Older voters won Boris Johnson general election despite falling age of Tory supporters
17 December 2019, 15:51
Older voters won Boris Johnson the general election, despite the falling age of Tory voters, according to a new opinion poll.
A YouGov survey of 40,000 adults following the election on Thursday found 67 per cent of over-70s voted Conservative, compared to just 21 per cent of 18-24-year-olds.
But the tipping point at which a voter is more likely to back the Tories than Labour was down sharply to 39, compared with 47 at the last election.
Among 18 to 24-year-olds, 56 percent voted Labour, while among the 30-39 age group it was 46 per cent for Labour against 30 per cent for the Conservatives.
Support for the Tories overtook Labour in the 40-49 age group by a margin of 41 per cent to 35 per cent, while among the 70-plus group it was just 14 per cent Labour.
The election also sharpened the divisions on Brexit, with the Tories increasing their share of the Leave vote from 65 per cent in 2017 to 74 per cent this time round.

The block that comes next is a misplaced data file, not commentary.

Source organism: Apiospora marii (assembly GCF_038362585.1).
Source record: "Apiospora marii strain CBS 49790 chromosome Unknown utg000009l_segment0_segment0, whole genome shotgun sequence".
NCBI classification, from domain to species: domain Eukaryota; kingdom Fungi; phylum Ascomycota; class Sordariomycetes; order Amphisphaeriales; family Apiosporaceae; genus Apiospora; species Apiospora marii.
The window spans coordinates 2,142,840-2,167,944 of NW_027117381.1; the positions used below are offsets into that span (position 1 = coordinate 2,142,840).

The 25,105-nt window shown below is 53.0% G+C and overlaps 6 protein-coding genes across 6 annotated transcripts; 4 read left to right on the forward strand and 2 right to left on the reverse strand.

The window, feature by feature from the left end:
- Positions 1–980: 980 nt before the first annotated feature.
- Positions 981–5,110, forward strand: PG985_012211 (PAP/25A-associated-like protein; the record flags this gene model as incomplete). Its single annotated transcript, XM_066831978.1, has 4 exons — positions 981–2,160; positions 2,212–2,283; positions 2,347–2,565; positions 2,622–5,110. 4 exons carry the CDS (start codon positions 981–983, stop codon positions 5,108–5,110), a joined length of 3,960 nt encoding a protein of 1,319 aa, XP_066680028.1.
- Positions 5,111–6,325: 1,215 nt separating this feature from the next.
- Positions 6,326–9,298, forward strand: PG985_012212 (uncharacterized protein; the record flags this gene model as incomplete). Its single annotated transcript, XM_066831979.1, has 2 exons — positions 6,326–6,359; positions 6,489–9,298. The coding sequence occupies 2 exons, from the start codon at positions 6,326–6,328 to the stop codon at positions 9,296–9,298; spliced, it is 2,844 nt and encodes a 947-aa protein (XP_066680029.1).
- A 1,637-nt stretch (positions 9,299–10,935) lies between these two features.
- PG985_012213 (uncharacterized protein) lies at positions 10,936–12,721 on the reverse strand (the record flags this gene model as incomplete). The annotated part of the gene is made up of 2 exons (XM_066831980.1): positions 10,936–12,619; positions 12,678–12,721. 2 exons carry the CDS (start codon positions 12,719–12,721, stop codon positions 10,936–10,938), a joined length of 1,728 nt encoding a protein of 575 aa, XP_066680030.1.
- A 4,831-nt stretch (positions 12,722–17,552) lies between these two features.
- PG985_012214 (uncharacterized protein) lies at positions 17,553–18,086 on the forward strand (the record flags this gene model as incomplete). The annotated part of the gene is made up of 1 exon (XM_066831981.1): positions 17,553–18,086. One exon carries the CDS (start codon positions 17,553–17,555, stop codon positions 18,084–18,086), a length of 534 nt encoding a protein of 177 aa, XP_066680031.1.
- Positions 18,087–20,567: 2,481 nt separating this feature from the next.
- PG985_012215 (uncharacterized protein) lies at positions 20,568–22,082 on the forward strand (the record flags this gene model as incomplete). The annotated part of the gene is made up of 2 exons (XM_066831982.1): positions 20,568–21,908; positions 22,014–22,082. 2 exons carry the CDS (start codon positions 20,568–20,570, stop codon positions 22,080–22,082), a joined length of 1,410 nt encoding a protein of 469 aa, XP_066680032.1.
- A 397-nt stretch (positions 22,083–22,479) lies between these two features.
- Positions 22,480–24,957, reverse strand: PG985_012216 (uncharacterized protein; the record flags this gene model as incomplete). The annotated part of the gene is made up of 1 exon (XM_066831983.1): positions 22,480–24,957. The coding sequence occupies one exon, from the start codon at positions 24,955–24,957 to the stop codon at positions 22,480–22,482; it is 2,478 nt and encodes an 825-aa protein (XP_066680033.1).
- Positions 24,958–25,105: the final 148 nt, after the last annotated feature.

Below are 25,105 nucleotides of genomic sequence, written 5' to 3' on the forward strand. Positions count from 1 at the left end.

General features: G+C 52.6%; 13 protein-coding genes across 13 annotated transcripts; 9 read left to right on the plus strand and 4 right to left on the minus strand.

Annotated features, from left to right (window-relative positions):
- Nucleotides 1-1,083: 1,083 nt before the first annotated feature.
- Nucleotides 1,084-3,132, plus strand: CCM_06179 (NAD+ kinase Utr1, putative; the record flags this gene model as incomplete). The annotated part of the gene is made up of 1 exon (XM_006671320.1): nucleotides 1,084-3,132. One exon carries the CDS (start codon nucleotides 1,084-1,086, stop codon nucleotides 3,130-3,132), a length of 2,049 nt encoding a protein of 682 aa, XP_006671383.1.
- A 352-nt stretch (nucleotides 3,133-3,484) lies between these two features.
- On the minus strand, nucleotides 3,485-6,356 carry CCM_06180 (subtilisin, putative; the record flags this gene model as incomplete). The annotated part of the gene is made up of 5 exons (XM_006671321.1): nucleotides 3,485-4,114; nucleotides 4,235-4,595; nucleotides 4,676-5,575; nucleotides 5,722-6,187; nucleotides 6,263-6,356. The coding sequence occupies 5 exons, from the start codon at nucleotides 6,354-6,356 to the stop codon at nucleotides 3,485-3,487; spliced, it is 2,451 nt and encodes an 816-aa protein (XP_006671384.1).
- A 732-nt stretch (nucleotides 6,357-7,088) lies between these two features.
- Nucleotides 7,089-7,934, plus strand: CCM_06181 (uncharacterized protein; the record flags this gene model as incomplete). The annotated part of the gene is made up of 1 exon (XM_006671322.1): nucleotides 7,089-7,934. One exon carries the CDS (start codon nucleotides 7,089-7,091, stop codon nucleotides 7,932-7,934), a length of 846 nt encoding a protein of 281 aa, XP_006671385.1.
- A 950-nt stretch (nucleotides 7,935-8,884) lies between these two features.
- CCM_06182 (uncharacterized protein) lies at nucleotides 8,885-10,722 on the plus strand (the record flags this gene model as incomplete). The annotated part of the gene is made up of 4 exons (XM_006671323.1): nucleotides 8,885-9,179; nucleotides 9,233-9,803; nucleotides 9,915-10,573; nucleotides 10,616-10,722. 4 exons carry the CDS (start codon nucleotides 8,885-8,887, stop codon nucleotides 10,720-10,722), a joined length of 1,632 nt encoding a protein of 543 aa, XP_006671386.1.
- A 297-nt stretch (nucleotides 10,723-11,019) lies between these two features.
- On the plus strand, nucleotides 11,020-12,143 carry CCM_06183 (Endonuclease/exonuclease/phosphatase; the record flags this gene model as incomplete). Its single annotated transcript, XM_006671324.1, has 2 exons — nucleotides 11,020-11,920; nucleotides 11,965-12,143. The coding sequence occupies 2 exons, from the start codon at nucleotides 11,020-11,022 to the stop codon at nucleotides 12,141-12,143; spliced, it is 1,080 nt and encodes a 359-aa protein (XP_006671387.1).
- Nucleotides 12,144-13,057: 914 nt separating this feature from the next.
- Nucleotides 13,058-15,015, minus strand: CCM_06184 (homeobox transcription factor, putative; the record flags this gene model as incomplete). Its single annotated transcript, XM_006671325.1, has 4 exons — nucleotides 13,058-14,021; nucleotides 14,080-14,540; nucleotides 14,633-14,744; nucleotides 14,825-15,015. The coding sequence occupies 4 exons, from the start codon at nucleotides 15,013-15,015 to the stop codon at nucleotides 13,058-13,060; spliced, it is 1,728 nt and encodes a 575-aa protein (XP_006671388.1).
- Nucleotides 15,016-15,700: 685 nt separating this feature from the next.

In contrast, Labour's share of the Remain vote fell from 55 per cent in 2017 to just under half at 49 per cent.
Most of their losses were as a result of people switching to the Liberal Democrats, whose share of the Remain vote rose from 12 per cent to 21 per cent.
Overall, the Conservatives retained the support of 85 per cent of voters who backed them in 2017, compared with 72 per cent of Labour voters in the last election who stuck with the party.
Labour lost roughly the same numbers to the Tories (11 per cent) as they did to the Lib Dems (9 per cent).
Nigel Farage's Brexit Party did little damage to the Conservatives, attracting just 2 per cent of their 2017 support.
Despite increasing their overall vote share from 8 per cent to 12 per cent, the Lib Dems only retained 59 per cent of their 2017 vote - with one in five moving to Labour and 14 per cent to the Tories.